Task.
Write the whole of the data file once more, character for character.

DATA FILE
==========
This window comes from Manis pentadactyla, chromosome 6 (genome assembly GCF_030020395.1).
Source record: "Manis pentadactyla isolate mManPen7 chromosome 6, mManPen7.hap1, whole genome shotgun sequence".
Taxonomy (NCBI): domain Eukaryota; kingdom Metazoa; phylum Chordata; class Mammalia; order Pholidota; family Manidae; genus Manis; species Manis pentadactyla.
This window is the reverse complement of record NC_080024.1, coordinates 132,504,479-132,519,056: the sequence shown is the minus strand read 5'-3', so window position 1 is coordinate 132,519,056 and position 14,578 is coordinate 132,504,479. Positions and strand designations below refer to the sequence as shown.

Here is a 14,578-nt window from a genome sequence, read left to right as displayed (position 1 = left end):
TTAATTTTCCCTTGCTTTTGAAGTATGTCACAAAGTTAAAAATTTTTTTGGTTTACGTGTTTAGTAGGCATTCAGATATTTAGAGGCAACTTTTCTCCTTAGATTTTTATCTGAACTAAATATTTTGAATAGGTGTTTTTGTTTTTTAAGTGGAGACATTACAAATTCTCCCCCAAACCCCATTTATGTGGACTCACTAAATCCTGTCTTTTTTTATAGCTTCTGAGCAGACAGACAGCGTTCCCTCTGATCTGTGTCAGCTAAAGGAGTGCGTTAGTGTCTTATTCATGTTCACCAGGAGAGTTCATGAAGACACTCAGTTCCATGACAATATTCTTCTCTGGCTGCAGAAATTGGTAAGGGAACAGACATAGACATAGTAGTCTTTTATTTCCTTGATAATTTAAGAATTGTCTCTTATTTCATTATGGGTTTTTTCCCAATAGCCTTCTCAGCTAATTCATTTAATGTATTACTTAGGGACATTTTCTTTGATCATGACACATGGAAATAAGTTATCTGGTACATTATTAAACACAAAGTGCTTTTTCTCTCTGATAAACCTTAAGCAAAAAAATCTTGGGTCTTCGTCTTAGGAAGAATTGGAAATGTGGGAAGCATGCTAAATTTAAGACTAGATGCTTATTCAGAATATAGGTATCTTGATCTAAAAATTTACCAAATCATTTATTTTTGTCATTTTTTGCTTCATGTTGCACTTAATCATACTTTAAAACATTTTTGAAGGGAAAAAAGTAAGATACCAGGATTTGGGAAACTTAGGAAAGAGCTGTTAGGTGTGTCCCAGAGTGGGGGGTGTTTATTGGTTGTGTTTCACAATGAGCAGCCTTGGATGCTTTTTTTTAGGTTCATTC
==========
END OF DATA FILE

This window comes from Manis pentadactyla, chromosome 6 (genome assembly GCF_030020395.1).
Source record: "Manis pentadactyla isolate mManPen7 chromosome 6, mManPen7.hap1, whole genome shotgun sequence".
Taxonomy (NCBI): domain Eukaryota; kingdom Metazoa; phylum Chordata; class Mammalia; order Pholidota; family Manidae; genus Manis; species Manis pentadactyla.
This window is the reverse complement of record NC_080024.1, coordinates 132,504,479-132,519,056: the sequence shown is the minus strand read 5'-3', so window position 1 is coordinate 132,519,056 and position 14,578 is coordinate 132,504,479. Positions and strand designations below refer to the sequence as shown.

Here is a 14,578-nt window from a genome sequence, read left to right as displayed (position 1 = left end):
TTAATTTTCCCTTGCTTTTGAAGTATGTCACAAAGTTAAAAATTTTTTTGGTTTACGTGTTTAGTAGGCATTCAGATATTTAGAGGCAACTTTTCTCCTTAGATTTTTATCTGAACTAAATATTTTGAATAGGTGTTTTTGTTTTTTAAGTGGAGACATTACAAATTCTCCCCCAAACCCCATTTATGTGGACTCACTAAATCCTGTCTTTTTTTATAGCTTCTGAGCAGACAGACAGCGTTCCCTCTGATCTGTGTCAGCTAAAGGAGTGCGTTAGTGTCTTATTCATGTTCACCAGGAGAGTTCATGAAGACACTCAGTTCCATGACAATATTCTTCTCTGGCTGCAGAAATTGGTAAGGGAACAGACATAGACATAGTAGTCTTTTATTTCCTTGATAATTTAAGAATTGTCTCTTATTTCATTATGGGTTTTTTCCCAATAGCCTTCTCAGCTAATTCATTTAATGTATTACTTAGGGACATTTTCTTTGATCATGACACATGGAAATAAGTTATCTGGTACATTATTAAACACAAAGTGCTTTTTCTCTCTGATAAACCTTAAGCAAAAAAATCTTGGGTCTTCGTCTTAGGAAGAATTGGAAATGTGGGAAGCATGCTAAATTTAAGACTAGATGCTTATTCAGAATATAGGTATCTTGATCTAAAAATTTACCAAATCATTTATTTTTGTCATTTTTTGCTTCATGTTGCACTTAATCATACTTTAAAACATTTTTGAAGGGAAAAAAGTAAGATACCAGGATTTGGGAAACTTAGGAAAGAGCTGTTAGGTGTGTCCCAGAGTGGGGGGTGTTTATTGGTTGTGTTTCACAATGAGCAGCCTTGGATGCTTTTTTTTAGGTTCATTC